In 2014, 15 percent of the U.S population lived in poverty. For Americans living with a disability, the rate is almost double at 29 percent. The reasons for this are manifold: Prejudice, stigma, and lower educational attainment. Furthermore, the Americans with Disabilities Act (ADA) made it more challenging for them to find a job. When the act was made law in 1990, half of all disabled people had work. By 2010, this percentage had dropped to 41 percent.
The ADA requirement to provide reasonable accommodation to workers to enable them to do their job has led some employers to turn down disabled applicants for fear that costs or insurance will be too high.
SSI: Providing Benefits to People with Limited Resources
The Supplemental Security Income (SSI) provides financial assistance to disabled people and those over 65 years old who are unemployed. If the applicant was previously employed but could no longer work due to disability, he or she may be entitled to Social Security Disability Insurance (SSDI). This insurance protects workers against loss of income due to disability. Only those with enough work credits, however, may receive benefits if they become unable to work.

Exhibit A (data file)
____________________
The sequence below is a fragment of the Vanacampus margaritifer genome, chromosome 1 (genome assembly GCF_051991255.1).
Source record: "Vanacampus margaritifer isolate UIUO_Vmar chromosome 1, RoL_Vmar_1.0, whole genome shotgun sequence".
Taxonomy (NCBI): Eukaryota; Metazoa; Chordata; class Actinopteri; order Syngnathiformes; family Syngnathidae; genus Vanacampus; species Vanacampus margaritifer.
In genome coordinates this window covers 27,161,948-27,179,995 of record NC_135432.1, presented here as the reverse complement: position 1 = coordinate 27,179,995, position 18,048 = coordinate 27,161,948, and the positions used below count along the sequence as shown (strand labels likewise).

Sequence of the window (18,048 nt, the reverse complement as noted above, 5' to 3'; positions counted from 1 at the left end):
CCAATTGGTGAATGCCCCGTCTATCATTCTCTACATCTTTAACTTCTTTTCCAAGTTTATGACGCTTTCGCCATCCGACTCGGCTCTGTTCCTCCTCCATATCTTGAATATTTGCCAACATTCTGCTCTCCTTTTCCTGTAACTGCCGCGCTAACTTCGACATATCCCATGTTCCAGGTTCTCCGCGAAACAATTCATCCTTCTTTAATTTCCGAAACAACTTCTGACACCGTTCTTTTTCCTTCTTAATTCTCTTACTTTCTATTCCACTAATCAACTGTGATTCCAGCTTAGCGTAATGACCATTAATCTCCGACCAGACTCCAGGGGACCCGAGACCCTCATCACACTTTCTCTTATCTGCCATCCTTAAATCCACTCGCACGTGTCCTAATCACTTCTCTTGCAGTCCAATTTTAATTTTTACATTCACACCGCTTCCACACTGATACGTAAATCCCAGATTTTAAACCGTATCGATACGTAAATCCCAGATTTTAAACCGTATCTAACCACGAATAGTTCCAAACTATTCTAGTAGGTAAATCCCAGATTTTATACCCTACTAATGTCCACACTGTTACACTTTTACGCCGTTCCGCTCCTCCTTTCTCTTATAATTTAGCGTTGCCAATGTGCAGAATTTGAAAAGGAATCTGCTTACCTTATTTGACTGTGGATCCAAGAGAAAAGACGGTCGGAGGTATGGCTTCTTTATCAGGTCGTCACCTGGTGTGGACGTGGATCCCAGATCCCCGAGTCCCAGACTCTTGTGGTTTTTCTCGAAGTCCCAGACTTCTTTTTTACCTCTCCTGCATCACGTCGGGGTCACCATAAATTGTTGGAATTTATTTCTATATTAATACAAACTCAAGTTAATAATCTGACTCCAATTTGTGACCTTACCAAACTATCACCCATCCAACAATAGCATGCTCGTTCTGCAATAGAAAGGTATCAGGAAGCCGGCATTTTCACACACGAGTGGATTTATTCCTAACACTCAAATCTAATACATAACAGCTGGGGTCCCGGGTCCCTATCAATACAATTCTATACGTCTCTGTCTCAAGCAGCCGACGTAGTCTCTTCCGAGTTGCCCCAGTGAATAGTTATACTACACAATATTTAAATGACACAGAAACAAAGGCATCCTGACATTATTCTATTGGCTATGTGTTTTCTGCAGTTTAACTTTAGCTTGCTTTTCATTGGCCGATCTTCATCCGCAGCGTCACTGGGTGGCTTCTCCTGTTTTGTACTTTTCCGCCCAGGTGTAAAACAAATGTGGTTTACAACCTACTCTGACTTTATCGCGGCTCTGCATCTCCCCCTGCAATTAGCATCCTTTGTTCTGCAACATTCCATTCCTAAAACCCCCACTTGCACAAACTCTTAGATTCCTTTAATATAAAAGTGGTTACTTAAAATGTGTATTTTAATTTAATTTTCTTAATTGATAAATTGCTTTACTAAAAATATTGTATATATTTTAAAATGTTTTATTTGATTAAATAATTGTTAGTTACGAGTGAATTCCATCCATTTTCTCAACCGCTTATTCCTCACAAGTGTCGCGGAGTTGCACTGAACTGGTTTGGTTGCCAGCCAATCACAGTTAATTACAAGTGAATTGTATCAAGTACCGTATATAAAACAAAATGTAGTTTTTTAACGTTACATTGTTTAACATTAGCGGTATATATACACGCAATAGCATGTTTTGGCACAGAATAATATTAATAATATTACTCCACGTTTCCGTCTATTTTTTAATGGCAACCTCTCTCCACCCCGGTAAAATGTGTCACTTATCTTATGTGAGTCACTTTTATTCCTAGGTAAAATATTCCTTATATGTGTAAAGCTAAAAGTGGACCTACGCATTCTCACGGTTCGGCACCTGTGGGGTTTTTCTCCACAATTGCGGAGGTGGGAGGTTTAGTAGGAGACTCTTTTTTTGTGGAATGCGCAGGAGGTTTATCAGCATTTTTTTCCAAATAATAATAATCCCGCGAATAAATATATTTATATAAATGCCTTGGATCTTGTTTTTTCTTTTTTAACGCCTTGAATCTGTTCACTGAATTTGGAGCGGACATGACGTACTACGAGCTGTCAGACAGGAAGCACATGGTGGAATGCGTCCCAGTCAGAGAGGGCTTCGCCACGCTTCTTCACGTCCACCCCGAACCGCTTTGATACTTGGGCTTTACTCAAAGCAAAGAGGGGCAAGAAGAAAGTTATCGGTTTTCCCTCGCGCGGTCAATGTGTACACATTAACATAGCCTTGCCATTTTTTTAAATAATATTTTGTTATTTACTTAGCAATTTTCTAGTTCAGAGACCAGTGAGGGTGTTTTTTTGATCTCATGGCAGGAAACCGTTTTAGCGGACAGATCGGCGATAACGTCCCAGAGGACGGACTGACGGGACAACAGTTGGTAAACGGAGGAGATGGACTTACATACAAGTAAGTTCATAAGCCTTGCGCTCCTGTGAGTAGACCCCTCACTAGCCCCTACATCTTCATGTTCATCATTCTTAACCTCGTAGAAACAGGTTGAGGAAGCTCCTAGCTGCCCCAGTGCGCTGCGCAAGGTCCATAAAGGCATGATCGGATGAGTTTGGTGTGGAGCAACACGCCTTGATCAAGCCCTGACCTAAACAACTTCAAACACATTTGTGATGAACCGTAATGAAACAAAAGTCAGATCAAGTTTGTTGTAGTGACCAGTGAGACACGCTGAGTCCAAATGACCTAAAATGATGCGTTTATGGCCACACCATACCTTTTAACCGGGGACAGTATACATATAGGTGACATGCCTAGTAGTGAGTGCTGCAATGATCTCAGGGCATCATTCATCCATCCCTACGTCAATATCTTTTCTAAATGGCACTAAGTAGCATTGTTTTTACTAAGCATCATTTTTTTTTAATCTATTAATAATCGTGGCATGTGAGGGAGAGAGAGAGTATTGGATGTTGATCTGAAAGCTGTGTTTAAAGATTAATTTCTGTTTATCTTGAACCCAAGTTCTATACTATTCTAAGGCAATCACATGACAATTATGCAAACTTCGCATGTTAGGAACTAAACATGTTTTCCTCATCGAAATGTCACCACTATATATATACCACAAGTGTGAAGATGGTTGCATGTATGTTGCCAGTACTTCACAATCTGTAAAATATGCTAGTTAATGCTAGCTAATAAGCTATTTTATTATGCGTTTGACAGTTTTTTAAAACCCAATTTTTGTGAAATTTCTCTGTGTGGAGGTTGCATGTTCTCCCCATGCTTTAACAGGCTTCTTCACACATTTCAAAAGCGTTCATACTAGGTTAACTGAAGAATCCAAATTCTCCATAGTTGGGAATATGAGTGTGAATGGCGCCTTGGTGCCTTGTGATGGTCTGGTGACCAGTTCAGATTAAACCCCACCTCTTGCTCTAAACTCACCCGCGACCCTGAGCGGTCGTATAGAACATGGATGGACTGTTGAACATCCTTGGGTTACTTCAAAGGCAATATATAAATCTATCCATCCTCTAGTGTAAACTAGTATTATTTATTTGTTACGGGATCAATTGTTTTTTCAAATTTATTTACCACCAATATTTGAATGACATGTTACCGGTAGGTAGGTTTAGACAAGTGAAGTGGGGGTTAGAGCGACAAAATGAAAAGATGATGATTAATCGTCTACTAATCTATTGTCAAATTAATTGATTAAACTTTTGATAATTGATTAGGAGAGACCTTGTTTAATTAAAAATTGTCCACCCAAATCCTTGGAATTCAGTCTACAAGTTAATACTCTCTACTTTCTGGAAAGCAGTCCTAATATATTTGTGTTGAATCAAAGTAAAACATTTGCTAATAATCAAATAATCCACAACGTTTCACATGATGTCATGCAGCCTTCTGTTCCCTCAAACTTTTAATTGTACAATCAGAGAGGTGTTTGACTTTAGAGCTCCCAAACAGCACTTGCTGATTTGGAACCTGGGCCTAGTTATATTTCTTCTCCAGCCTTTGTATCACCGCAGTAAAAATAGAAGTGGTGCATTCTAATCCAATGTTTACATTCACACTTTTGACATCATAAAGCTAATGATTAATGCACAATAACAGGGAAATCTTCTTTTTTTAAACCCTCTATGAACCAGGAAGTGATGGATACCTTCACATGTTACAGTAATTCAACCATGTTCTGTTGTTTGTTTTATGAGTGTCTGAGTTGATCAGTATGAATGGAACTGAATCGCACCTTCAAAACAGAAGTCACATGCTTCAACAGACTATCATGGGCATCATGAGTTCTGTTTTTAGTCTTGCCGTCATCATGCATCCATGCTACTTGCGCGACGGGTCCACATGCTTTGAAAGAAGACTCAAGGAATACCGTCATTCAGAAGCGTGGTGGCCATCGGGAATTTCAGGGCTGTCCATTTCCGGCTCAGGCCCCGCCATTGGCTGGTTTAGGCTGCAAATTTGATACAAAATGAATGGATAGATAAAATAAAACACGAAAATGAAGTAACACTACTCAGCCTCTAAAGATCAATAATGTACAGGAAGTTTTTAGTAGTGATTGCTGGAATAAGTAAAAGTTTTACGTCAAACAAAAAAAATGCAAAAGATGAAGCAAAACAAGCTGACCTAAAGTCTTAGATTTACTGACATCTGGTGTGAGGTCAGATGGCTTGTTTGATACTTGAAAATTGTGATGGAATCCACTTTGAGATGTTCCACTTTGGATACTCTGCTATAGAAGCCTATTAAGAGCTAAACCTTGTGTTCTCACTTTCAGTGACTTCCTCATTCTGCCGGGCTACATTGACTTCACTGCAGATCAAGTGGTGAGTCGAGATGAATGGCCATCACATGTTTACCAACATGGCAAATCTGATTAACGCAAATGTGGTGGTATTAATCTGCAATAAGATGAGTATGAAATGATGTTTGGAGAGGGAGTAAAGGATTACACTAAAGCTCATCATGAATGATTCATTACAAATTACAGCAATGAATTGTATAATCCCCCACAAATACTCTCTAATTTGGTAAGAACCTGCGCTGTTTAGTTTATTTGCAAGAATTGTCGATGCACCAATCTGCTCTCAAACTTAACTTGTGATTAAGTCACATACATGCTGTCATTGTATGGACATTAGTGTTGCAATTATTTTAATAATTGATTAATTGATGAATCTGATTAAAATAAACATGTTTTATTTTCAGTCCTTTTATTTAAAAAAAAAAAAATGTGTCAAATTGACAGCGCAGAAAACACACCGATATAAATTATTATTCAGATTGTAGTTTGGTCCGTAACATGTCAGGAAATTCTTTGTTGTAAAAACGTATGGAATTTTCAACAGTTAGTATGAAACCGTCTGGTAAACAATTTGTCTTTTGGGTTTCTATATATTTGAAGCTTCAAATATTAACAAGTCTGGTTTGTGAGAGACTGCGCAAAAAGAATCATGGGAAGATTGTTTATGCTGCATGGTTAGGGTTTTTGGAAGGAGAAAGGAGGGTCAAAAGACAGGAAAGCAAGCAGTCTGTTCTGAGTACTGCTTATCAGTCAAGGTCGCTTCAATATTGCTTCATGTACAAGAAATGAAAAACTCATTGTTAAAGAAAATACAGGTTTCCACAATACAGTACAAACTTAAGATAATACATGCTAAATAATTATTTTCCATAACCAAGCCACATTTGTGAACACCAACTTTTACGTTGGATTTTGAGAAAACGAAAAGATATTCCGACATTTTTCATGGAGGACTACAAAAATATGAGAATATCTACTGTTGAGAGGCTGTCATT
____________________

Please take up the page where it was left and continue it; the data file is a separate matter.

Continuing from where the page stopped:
For SSI – The disability is expected to last for at least a year and will prevent the applicant from working. He or she has little to no income, and don’t have possessions or savings worth more than $2,000. Married couples must not have joint savings of more than $3,000.
For SSDI – Applicants 31 years and older must have worked at least five years within the last decade and paid into the social security system. Their disability must make them unable to continue to do their job or seek future employment.
By applying for these benefits, people with disabilities may experience relief from poverty, especially in light of unemployment.